Katie Rigg-Smith on trailblazing the CEO role for women

Mindshare CEO, Katie Rigg-Smith is approaching nine years in one of Australia’s top advertising roles, and while being a female CEO is not out of the ordinary now, in 2013 it was a different story.

On this week’s Mumbrellacast, Rigg-Smith speaks about stepping into the role at a time when there were no other women in media agency CEO roles across the Australian advertising landscape, and how that contributed to her initially wanting to turn it down.

“I remember I very publicly said that I turned the role down initially to Steedy (John Steedman, former GroupM CEO and chairman) who wouldn’t let me. They wouldn’t accept that.”

“A large part of why I turned that down was I was 34, I was engaged and I wanted to have children. I couldn’t see anyone else as a CEO that was female doing that. And I just thought, ‘I don’t think this is achievable.’ So I have had a few of the female CEOs now say to me, ‘that made a big difference, seeing you step in there, have babies and do those things’, and there are so many wonderful female CEOs in this industry now it’s just mind-blowing to see.”

Rigg-Smith said that at the moment she was offered the role, she didn’t feel confident she could do it all.

“In that moment he (Steedman) had a choice, he could have said, “you know what, no one knows I’ve offered it to you. You’re right Katie, have your kids come back when you’re ready, I’ve got some men that I can put other people in”. He said no, Katie, I don’t care, have babies and when you have babies, I’ll support you through it. You’re going to do this job.”

Fast forward to today, and a large portion of the biggest roles in Australian media agencies are occupied by women, with Aimee Buchanan, Anathea Ruys, Melissa Fein, Virginia Hyland, Nickie Scriven, Sue Squillace, Imogen Hewitt, Laura Nice and Sian Whitnall to name a few.

“To think I had any role in doing that, leading the agency, and having three babies throughout that time, not just for the other female CEOs, but for my own staff showing you how to integrate life and how to potentially have a balance,” said Rigg-Smith.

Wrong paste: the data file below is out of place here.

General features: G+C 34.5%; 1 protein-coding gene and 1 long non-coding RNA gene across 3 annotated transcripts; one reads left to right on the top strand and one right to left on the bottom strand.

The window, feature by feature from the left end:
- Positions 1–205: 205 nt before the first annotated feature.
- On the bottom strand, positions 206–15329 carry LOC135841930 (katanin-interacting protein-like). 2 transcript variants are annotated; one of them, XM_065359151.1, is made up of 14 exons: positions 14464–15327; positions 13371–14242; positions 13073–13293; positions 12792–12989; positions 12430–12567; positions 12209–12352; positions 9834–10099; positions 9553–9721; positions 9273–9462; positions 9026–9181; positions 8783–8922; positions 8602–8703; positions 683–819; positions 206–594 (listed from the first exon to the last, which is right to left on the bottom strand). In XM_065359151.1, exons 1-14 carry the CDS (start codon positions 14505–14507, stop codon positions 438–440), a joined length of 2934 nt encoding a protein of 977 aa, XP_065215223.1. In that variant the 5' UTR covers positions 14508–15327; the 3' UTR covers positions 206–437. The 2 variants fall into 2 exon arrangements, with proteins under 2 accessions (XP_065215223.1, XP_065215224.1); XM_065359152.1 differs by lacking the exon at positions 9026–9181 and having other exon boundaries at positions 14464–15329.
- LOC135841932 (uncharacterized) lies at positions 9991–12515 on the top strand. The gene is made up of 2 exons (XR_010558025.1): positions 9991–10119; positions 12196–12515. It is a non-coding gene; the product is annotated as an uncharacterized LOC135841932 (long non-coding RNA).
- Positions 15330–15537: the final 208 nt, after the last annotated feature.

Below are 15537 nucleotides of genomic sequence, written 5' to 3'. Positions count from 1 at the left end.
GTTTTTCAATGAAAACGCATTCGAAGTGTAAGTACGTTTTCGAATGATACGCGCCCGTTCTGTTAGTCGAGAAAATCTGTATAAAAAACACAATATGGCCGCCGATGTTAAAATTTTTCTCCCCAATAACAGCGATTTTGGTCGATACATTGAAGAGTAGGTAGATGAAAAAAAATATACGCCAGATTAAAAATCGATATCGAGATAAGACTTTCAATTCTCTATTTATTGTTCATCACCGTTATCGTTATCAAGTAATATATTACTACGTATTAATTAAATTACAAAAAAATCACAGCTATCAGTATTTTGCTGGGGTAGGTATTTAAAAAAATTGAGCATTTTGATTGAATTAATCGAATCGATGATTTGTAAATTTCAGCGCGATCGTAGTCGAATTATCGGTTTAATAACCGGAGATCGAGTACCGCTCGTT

“So any of those things, if the performance metrics around delivering client growth and delivering our own growth and all of those things are one thing, but to do it in a way where you hopefully can help other people see their own path, if I’ve achieved that, then I feel like I have achieved.”

The Media Federation of Australia, last week produced a report with findings that c-suite roles are 45% occupied by women in Australia, a figure significantly above the rest of the Australian workplaces.

Rigg-Smith said this is potentially owed to media agency’s ability to drive flexibility in defining what the role is.

“When you talk about having females in leadership roles, we have to be able to craft a flexibility. Everyone, male, female, or whichever gender you identify has to be able to have that flexibility and your flexibility the way you want.”

“I think until we actually started to tackle that as an industry, there was no way you were going to bring females back. Like I said, I’ve got three children that are six years and under, and it’s incredibly hard if I was made to do the hours of nine to five in an office every day, et cetera, and I couldn’t tailor things the way I needed to.”

During the full interview, Rigg-Smith speaks about the ups and downs of the past 18 months at the GroupM agency, including client wins and losses, as well as a report card on her tenure in the role, what lays ahead for her career, the new GroupM layout and stepping down from the MFA board.

Listen to the full conversation with Katie Rigg-Smith on the Mumbrellacast, wherever you find your podcasts.


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